Wednesday, August 18, 2010

Making Fresh Pasta

What distinguishes good from great when judging cookbooks? The factors will vary based upon personal preferences. One gauge that I use is whether the book sets a standard of excellence or scholarship in its subject area. Oretta Zanini De Vita’s Encyclopedia of Pasta [2009] more than measures up. It has quickly become an essential volume in my cooking library. Over the coming months this book will help to guide us as we explore a range of different pasta shapes and the different techniques and dough used to make each shape.

Encyclopedia of Pasta documents “the traditional shapes of Italian pasta—the long, the short, the layered, the rolled, the stretched, and the stuffed.” Zanini De Vita is thoughtful and thorough. Each pasta is categorized and examined: what are its ingredients; how is it made; what are its alternative names; how is it traditionally served; and where is it made. She concludes each entry with additional remarks about the shape.

The book presents 310 different shapes of pasta. Some of these are familiar: fettuccine, lasagna, ravioli and spaghetti. Many other are less common: agnolotti, corzetti, garganelli and tajarin. Most of the pastas are exotic: blutnudeln (a thin flat noodle made with rye flour, wheat flour, eggs and pig’s blood) and zizziridd’ (a small cubed pasta added to bean soup).

Although Zanini De Vita overviews each pasta’s ingredients, she does not give measured amounts. For example, we learn that Fregnacce, a lozenge shaped pasta found in Northern Lazio, Abruzzo and Le Marche, is made with “durum-wheat and eggs or water”. At first it might seem that this lack of detail is a shortcoming. Not so. Encyclopedia of Pasta does not pretend to be a “recipe book”—it is a reference book. (I only wish a photograph of each pasta accompanied each entry.) But happily you can use Zanini De Vita’s book as a guide and inspiration when making fresh pasta. With a handful of dough recipes and practice, many of the pastas in the book are easily achievable.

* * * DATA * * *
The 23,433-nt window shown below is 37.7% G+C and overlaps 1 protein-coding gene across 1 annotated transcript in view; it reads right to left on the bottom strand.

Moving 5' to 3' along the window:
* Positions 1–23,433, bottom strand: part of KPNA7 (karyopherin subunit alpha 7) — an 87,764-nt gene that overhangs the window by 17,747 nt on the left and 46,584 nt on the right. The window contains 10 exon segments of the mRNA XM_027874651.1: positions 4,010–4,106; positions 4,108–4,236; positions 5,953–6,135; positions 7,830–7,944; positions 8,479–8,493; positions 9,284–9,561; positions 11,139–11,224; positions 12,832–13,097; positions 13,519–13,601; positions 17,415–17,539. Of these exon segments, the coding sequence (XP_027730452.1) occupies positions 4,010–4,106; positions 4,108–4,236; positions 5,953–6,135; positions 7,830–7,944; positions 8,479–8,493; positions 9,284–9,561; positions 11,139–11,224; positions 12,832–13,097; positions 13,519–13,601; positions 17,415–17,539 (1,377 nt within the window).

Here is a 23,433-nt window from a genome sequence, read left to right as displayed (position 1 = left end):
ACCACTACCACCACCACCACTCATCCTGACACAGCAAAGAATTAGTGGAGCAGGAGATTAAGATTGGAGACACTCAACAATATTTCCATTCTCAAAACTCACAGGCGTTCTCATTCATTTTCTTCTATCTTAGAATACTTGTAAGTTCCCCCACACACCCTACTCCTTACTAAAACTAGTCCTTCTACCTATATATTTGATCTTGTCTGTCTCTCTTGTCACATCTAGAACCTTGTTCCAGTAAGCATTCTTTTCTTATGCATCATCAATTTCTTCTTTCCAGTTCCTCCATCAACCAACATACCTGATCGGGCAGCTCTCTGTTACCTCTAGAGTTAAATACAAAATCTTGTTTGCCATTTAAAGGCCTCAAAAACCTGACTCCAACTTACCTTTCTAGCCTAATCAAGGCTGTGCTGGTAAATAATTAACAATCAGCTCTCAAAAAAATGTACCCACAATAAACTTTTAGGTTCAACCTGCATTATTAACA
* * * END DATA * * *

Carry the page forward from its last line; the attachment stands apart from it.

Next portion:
Here are the shapes I plan to feature in upcoming posts: pappardelle, toppe, cavatelli, maccarones inferrettati and agnolotti. Each of these pastas presents the opportunity to explore a different dough and techniques. Do not be surprised if this list changes over time. (Additions are more likely than deletions.) Each time I dive into Zanini De Vita’s excellent work, I come away wanting to master another shape of pasta.